As a fresh-faced comic, I came home utterly distraught one night at not making the finals of a comedy competition. My husband's words to me were "believe me, you don't want to make it too soon". I was angry at him, saying it didn't make sense.
He argued that if I made the final and was an overnight success and filled my calendar with promoters booking me for 20 mins slots, how would I cope with my cracking 5 min set? He said he'd known of people make it quick and fall straight down with no substance to keep them at the top. He's been involved in TV since his teens. I began to see his point. I hated him being right.
As an impatient 'now' person, I found my husband's advice at the time unpalatable but, as time went on and with nothing being handed to me on a silver platter, I found myself buried in my room on my computer. And, soon, the creative juices began to flow.
I challenged myself to write one hour shows, trying all the material in my modest open mic night. Where were all the things I wrote going to go? I had no idea, but kept myself busy. I had many knocks down the line, but I kept going. My days and spare time were all spent writing. I wrote a blog, which gave me ideas for shows. I wrote the shows and did whole Edinburgh runs. I wrote a sitcom, and wrote a drama.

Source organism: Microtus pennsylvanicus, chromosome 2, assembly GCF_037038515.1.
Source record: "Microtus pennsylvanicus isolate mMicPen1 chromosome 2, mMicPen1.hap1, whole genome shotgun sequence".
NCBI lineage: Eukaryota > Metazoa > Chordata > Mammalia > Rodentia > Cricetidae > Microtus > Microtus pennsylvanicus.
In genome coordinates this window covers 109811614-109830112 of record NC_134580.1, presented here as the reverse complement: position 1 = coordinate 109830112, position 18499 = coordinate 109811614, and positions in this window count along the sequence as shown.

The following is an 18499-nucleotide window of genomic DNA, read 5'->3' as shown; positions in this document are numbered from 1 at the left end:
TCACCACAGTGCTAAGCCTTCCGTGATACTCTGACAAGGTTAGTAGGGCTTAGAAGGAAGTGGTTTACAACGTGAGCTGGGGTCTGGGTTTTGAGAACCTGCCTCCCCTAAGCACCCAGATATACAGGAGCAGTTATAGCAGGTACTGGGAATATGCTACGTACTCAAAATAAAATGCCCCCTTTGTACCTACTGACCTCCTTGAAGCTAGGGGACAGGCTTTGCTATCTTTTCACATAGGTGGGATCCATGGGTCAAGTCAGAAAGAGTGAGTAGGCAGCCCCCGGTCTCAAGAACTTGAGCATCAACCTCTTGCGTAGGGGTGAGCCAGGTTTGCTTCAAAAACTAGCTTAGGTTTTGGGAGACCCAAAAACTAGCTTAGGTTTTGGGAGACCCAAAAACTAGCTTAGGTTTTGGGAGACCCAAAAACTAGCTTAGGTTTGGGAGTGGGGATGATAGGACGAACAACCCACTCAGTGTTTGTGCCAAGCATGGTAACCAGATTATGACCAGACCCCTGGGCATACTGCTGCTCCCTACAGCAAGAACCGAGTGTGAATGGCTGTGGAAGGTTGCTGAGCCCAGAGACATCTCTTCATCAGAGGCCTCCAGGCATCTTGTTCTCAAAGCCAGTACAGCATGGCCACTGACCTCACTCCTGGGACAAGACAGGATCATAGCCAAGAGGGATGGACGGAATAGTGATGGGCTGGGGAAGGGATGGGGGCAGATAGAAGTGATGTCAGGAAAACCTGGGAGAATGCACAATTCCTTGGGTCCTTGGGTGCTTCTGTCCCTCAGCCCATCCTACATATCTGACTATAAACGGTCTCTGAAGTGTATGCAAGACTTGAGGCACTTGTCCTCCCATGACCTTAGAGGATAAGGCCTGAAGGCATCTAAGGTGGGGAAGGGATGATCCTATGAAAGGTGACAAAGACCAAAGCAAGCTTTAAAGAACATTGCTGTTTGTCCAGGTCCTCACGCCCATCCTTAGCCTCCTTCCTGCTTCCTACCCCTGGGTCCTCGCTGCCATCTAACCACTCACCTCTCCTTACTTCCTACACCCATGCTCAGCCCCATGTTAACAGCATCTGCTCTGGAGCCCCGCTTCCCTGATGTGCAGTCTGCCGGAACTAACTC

All that writing came to fruition. I wrote my memoir [st= 6551]Through The Leopard's Gaze[/st] and was pleasantly surprised when it was published and, not only that, it was optioned by a major TV production house.
After my critically acclaimed memoir, I embarked on writing fiction. A mammoth task. During the lockdown, I decided - like most people - to book myself onto an online creative writing course. The best money I ever spent because I emerged with three novels and when I sent the first two to my publisher, she instantly signed a two book deal, one of which is out on 5th October.
13 years later, I've performed 7 one woman shows, a successful Soho Theatre run, recorded 2 Radio 4 series, filmed 5 comedy specials available on all global platforms including Just For Laughs, Comedy Dynamics, Amazon and YouTube movies.
It's about the long game. It's better to write and have no one ask for your work than to have someone ask for your work and you have nothing.